USPTO Replaces Broadest Reasonable Claim Construction Standard for IPRs, PGRs, and CBMs
October 1, 2018 | US Law Updates
In a final rule published in the Federal Register, the United States Patent and Trademark Office (USPTO) announced that it is replacing the “broadest reasonable interpretation” standard with the federal court claim construction standard for IPRs, PGRs, and CBMs. This new claim construction standard is consistent with that articulated in Phillips v. AWH Corp., 415 F.3d 1303 (Fed. Cir. 2005) (en banc), and requires that the claim be given the “ordinary and customary meaning” it would have to “a person of ordinary skill in the art … at the time of the invention.” Under this final rule, the PTAB will also take into consideration prior claim construction determinations made in federal proceedings, or in proceedings before the International Trade Commission (ITC), if that claim construction is made of record in a timely manner in the related IPR, PGR, or CBM. These changes were implemented after publication of a Notice of Proposed Rulemaking (NPRM) on May 9, 2018, which received over 300 comments, the significant majority of which supported the change. The new standard will be applicable to petitions filed on or after November 13, 2018,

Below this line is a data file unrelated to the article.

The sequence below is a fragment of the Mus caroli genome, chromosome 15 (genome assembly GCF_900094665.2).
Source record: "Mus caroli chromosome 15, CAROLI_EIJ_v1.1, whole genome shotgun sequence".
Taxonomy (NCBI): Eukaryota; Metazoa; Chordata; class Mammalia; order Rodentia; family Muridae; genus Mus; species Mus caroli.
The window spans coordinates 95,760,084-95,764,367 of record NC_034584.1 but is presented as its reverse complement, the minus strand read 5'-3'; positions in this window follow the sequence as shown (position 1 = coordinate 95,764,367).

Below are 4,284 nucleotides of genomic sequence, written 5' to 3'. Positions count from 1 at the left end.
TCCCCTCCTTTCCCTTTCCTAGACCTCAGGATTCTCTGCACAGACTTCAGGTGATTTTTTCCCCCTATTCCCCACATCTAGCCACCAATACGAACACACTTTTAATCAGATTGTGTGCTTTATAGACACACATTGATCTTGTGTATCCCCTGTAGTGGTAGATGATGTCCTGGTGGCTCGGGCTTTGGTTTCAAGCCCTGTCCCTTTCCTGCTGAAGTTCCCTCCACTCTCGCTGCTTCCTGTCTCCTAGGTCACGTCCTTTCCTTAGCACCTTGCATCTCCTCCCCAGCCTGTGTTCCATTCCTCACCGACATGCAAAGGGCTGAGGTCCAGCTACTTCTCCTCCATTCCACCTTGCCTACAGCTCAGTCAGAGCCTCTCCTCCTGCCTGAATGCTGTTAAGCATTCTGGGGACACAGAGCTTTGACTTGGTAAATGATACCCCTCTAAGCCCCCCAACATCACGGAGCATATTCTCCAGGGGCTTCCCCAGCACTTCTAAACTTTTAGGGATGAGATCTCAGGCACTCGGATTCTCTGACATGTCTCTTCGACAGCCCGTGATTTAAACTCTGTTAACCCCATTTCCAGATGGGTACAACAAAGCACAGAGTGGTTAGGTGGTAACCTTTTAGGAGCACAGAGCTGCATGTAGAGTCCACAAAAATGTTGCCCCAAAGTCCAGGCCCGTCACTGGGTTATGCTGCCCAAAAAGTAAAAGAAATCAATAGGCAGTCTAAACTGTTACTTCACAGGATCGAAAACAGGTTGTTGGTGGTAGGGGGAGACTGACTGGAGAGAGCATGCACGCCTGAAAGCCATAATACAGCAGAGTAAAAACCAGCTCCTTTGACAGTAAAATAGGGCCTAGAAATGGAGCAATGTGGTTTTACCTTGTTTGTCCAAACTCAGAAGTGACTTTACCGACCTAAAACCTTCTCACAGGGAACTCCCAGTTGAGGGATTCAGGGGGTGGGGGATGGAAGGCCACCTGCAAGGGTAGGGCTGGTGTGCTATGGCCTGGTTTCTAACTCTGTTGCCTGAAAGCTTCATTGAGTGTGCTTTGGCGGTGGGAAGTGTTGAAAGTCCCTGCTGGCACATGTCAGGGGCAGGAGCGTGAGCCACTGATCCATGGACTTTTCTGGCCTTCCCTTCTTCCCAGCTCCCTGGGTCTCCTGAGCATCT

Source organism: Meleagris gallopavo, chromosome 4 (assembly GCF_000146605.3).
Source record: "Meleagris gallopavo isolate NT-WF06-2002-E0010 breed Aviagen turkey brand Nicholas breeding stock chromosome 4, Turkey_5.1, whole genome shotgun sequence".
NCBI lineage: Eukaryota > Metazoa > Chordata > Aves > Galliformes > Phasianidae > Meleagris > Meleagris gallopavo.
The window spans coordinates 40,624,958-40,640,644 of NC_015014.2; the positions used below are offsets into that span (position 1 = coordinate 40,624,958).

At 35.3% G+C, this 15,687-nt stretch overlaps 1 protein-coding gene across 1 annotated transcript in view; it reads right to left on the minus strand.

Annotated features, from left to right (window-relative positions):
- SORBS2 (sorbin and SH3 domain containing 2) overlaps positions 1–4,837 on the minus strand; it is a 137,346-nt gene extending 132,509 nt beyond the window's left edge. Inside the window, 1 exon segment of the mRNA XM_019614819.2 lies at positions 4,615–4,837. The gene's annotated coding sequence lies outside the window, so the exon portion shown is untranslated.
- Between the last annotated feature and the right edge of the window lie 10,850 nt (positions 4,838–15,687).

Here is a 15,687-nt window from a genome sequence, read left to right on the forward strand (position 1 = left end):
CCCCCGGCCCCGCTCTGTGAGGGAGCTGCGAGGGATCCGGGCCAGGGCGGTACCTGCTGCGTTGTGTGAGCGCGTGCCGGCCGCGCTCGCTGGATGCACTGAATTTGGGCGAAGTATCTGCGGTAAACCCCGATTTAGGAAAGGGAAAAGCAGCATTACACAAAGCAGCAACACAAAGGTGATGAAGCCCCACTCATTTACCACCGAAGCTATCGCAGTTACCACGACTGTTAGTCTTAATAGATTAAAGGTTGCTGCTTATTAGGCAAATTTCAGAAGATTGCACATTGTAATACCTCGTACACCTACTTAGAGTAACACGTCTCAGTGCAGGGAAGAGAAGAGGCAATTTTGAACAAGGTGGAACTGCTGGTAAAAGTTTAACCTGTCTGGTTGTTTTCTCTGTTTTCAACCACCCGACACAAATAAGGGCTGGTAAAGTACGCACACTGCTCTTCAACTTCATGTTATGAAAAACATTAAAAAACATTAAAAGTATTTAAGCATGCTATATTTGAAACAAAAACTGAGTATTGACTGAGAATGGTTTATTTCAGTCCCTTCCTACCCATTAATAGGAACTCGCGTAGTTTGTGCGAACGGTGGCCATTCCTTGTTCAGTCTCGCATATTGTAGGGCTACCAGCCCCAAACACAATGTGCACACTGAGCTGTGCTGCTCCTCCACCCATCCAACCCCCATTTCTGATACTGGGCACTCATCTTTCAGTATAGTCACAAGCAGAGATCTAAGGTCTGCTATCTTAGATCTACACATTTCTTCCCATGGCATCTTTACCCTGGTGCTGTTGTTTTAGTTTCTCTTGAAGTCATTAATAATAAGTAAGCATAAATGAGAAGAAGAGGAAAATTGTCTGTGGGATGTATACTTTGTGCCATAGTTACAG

Patent owners have long fought for conforming the claim construction standards across the different forums, including in an unsuccessful appeal before the Supreme Court in Cuozzo Speed Technologies, LLC v. Lee, 136 S. Ct. 2131 (2016). With the narrower Phillips standards being viewed as favoring patent owners, this new standard will likely be welcomed by patent owners as more favorable to their interests.
The discrepancy in standards allowed litigants to argue that the claims should be interpreted differently in separate proceedings, and leverage the difference for strategic benefits. For example, accused infringers could argue the narrower claim construction standard for infringement purposes in federal court, but a broader claim construction for invalidation purposes in proceedings before the PTAB. Aligning the standards reduces this leverage, and petitioners should consider whether there is the risk of an adverse outcome from adopting different claim constructions in related proceedings, especially where the final rule allows the PTAB to take into consideration prior claim construction determinations.
The possibility of unfavorable claim construction decisions from co-pending litigation may also be a factor. Petitioners have to take into account when deciding on the timing of the petition, and favor early filing of petitions following initiation of a litigation.